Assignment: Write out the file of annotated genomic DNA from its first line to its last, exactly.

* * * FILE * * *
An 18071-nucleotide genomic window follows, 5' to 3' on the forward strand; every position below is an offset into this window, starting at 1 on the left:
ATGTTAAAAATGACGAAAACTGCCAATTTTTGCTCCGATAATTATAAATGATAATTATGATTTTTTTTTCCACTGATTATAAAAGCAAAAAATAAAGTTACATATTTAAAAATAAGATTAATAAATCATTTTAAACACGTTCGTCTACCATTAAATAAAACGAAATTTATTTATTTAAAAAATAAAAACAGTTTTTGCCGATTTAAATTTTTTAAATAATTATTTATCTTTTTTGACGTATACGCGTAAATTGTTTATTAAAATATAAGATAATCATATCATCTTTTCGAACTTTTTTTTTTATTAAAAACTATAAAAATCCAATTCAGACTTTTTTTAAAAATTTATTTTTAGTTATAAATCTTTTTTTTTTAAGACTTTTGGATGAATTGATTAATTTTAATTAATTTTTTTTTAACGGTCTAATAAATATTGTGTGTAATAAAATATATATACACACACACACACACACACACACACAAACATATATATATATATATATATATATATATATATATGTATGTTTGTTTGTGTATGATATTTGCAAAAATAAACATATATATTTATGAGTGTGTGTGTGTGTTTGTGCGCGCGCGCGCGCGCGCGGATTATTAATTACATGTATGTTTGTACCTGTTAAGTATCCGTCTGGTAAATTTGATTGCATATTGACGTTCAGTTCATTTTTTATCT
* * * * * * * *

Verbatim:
An 18071-nucleotide genomic window follows, 5' to 3' on the forward strand; every position below is an offset into this window, starting at 1 on the left:
ATGTTAAAAATGACGAAAACTGCCAATTTTTGCTCCGATAATTATAAATGATAATTATGATTTTTTTTTCCACTGATTATAAAAGCAAAAAATAAAGTTACATATTTAAAAATAAGATTAATAAATCATTTTAAACACGTTCGTCTACCATTAAATAAAACGAAATTTATTTATTTAAAAAATAAAAACAGTTTTTGCCGATTTAAATTTTTTAAATAATTATTTATCTTTTTTGACGTATACGCGTAAATTGTTTATTAAAATATAAGATAATCATATCATCTTTTCGAACTTTTTTTTTTATTAAAAACTATAAAAATCCAATTCAGACTTTTTTTAAAAATTTATTTTTAGTTATAAATCTTTTTTTTTTAAGACTTTTGGATGAATTGATTAATTTTAATTAATTTTTTTTTAACGGTCTAATAAATATTGTGTGTAATAAAATATATATACACACACACACACACACACACACACAAACATATATATATATATATATATATATATATATATATGTATGTTTGTTTGTGTATGATATTTGCAAAAATAAACATATATATTTATGAGTGTGTGTGTGTGTTTGTGCGCGCGCGCGCGCGCGCGGATTATTAATTACATGTATGTTTGTACCTGTTAAGTATCCGTCTGGTAAATTTGATTGCATATTGACGTTCAGTTCATTTTTTATCT